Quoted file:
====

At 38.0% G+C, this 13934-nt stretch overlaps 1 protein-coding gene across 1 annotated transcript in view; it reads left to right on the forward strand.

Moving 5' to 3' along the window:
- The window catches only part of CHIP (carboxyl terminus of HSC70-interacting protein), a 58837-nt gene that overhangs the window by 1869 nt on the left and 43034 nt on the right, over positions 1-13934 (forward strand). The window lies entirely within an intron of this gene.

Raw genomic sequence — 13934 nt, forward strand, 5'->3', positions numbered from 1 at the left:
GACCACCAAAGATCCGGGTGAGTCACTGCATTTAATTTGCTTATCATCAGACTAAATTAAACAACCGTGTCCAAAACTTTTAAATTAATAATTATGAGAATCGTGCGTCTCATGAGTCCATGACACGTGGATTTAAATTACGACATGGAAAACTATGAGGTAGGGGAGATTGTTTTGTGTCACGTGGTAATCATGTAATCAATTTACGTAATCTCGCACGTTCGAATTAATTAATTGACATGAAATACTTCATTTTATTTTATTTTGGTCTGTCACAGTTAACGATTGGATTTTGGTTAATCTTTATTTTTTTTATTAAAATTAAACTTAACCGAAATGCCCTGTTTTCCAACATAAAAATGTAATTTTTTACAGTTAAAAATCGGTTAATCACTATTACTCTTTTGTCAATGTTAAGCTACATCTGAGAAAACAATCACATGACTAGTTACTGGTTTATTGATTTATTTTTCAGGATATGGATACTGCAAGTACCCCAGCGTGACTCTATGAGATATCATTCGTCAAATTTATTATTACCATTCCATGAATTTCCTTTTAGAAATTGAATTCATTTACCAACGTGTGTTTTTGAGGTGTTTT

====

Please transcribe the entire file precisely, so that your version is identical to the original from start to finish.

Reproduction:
At 38.0% G+C, this 13934-nt stretch overlaps 1 protein-coding gene across 1 annotated transcript in view; it reads left to right on the forward strand.

Moving 5' to 3' along the window:
- The window catches only part of CHIP (carboxyl terminus of HSC70-interacting protein), a 58837-nt gene that overhangs the window by 1869 nt on the left and 43034 nt on the right, over positions 1-13934 (forward strand). The window lies entirely within an intron of this gene.

Raw genomic sequence — 13934 nt, forward strand, 5'->3', positions numbered from 1 at the left:
GACCACCAAAGATCCGGGTGAGTCACTGCATTTAATTTGCTTATCATCAGACTAAATTAAACAACCGTGTCCAAAACTTTTAAATTAATAATTATGAGAATCGTGCGTCTCATGAGTCCATGACACGTGGATTTAAATTACGACATGGAAAACTATGAGGTAGGGGAGATTGTTTTGTGTCACGTGGTAATCATGTAATCAATTTACGTAATCTCGCACGTTCGAATTAATTAATTGACATGAAATACTTCATTTTATTTTATTTTGGTCTGTCACAGTTAACGATTGGATTTTGGTTAATCTTTATTTTTTTTATTAAAATTAAACTTAACCGAAATGCCCTGTTTTCCAACATAAAAATGTAATTTTTTACAGTTAAAAATCGGTTAATCACTATTACTCTTTTGTCAATGTTAAGCTACATCTGAGAAAACAATCACATGACTAGTTACTGGTTTATTGATTTATTTTTCAGGATATGGATACTGCAAGTACCCCAGCGTGACTCTATGAGATATCATTCGTCAAATTTATTATTACCATTCCATGAATTTCCTTTTAGAAATTGAATTCATTTACCAACGTGTGTTTTTGAGGTGTTTT